As Mother's Day approaches, the reporters from women's magazines start calling to interview family experts like myself for their seasonal pieces on Hollywood's single mother baby boom. Apparently, magazine readers are eager to hear about the legions of glamorous and elegant women who, unwilling to wait for a ring on their fingers, have decided to have a child on their own.
After all, who wants to be 45 when they finally trade in their Diesel jeans for Liz Lange maternity wear? The problem, of course, is that while popular media's version might sell magazines, it has little basis in reality. When I explain that most single moms are not like Miranda from Sex and the City, they are the young women Fantasia Barrino sings about in her hit song "Baby Mama" - the late-twenty and early-thirtysomething reporters always seem so disappointed.
The fact is that family structure diverges drastically by social class in the United States. Since the 1960s, what demographers now call the non-marital birth rate (and what your mother and grandmothers' generations called out-of-wedlock births) skyrocketed among women with a high school education or less. And, despite Dan Quayle's dire predictions, the number of women with college degrees who have children outside of marriage - a la Murphy Brown - has hardly changed in two decades.
Apparently, when professional women hear that biological clock ticking, they still log-on to Match.com before they call up the sperm bank. (See Rosanna Hertz's book Single by Chance, Mothers by Choice: How Women are Choosing Parenthood Without Marriage and Creating the New American Family for an account of the select group of middle-class women who are part of this phenomena.)
It seems that while young women attending college "hook up," conscientiously contracept, and have an abortion if they find themselves pregnant before they wed, poor young women practice contraception lackadaisically, move from courtship to conception at lightning speed, and become mommies before they become wives. Spend time in the nation's poorest communities, and you will see that many young women bear children by the age of 21, a point in life when their more affluent peers are just celebrating the fact they no longer need to use fake IDs to go clubbing.
Unmarried women, from all socioeconomic backgrounds get pregnant all the time. But the crucial difference is while poor women have a baby, educated women do not. So, once and for all, let's get the facts straight: even though one in three American children are born to unmarried parents, you won't see single moms pushing their bugaboos in the posh suburbs or on college campuses.
Among the poor women fueling the non-marital birth trend, the right thing to do is to greet a less than perfectly planned pregnancy with the determination to rise to the challenge. Terminating a pregnancy merely to advance their education or career is selfish at best, immoral at worst.
While my college students won't have their first child for a decade a more, for the young single moms I came to know in Philadelphia, their early twenties seems like a fine time to start a family. As Linda, a poor, African American mother explained: "Wait till you're 30 or 40 [to have children]. I don't think so."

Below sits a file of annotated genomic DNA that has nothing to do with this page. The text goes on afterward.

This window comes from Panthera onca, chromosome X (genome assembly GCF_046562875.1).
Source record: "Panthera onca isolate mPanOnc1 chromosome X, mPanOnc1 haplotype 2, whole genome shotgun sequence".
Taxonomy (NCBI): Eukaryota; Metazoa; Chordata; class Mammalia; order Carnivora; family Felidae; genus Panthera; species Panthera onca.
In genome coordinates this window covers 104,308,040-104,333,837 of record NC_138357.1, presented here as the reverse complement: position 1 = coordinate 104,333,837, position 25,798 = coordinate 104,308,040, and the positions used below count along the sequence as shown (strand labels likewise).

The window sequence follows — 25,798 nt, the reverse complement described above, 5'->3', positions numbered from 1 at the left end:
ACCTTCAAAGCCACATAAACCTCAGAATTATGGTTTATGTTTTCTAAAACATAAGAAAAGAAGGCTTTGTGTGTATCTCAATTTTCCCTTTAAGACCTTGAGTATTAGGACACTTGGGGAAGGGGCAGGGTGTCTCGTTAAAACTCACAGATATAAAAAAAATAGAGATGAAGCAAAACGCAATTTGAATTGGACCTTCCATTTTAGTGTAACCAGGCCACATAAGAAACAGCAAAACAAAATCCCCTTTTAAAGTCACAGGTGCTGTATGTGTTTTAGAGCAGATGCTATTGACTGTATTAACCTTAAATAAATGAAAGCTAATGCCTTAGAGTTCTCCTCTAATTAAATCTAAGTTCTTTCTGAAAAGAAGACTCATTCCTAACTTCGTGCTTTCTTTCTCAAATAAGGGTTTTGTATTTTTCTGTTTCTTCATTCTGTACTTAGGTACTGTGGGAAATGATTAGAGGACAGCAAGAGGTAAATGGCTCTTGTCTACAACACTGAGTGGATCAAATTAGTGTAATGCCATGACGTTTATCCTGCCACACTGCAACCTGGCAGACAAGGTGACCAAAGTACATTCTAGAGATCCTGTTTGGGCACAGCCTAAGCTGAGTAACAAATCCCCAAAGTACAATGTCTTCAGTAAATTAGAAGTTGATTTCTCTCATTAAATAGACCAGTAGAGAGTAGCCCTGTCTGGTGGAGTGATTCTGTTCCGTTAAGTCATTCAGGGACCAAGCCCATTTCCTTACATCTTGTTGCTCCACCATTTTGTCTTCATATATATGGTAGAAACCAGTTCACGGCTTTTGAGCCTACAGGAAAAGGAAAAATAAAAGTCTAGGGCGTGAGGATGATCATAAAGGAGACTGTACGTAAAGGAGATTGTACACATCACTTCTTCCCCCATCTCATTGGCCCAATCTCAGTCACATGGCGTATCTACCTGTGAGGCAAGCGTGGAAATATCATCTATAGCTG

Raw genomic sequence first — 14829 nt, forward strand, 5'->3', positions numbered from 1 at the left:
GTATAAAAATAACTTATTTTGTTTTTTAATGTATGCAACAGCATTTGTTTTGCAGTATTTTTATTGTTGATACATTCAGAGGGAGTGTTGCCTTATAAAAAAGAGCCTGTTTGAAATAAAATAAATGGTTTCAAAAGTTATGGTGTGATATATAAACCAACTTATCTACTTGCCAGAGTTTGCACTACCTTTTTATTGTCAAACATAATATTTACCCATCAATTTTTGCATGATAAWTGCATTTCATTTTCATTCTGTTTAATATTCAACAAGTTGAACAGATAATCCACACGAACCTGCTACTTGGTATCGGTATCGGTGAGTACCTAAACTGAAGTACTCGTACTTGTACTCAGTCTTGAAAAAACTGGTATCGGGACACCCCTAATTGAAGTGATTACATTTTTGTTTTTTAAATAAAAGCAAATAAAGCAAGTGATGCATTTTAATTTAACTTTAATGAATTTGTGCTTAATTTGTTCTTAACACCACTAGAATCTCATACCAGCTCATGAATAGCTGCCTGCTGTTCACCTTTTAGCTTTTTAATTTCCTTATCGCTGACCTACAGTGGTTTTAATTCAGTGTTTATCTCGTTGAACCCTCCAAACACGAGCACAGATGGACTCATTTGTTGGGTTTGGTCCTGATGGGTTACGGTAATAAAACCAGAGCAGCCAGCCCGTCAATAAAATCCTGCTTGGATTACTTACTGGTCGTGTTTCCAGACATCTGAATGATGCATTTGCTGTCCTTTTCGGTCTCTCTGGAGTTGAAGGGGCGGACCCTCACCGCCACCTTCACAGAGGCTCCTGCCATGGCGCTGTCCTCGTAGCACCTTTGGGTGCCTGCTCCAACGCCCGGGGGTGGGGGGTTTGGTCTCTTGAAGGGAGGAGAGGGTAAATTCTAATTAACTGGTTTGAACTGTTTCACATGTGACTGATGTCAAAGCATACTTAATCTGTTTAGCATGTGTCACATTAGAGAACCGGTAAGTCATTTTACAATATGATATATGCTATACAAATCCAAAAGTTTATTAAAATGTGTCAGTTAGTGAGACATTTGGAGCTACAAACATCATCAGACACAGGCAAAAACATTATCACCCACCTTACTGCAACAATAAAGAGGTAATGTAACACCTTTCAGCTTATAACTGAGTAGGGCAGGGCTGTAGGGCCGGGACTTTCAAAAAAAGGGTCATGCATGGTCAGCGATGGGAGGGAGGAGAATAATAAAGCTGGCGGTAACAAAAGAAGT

College-bound young women typically see having a baby before finishing school and establishing a career as an unmitigated disaster. Economists back up this view with the prediction that a college-educated woman who bears a child before age 25 will experience a severe reduction to her overall lifetime earnings. In striking contrast, economists have also shown that a poor woman's prospects aren't any better when she waits until her mid-twenties to have her children. (Geronimous, Arlene and Sanders Korenmann. 2002. "The Socioeconomic Consequences of Teen Childbearing Reconsidered." Quarterly Journal of Economics 107: 1187-1214.) After all, for a woman with a high school diploma, the $7-an-hour job she can land at 18 is the same $7-an-hour job she'll be holding at 28.
You are now wondering: Don't these young women know they and their children be better off if they waited? Their response to you would be: Waiting for what? The stylish careers, fulfilling relationships, and exceptional educations that will occupy middle- and upper class women's twenties and thirties are unattainable dreams to the women driving the non-marital childbearing trend. They would insist, why should they risk missing out on the chance to do the best and most important thing a woman can do with her life by waiting for a marriage and the better circumstances that are not likely to happen?
Ultimately, when young women coming of age in America's poorest communities can claim the hope and opportunity their more privileged sisters take as their birthright, becoming a mother will cease being the best and most meaningful thing a poor, young woman can do with her life. So, despite what the magazines might be telling us, non-marital childbearing is not a fashion trend - it is a social phenomenon reflecting a growing chasm between society's haves and the have-nots. Divisions that are so deep and profound in our society that they have spilled into the intimate world of the family.
So, in the meantime, when you see the glossy magazine covers about the latest crop of celebrity single moms, try to remember the real story about the women living out the single mama drama.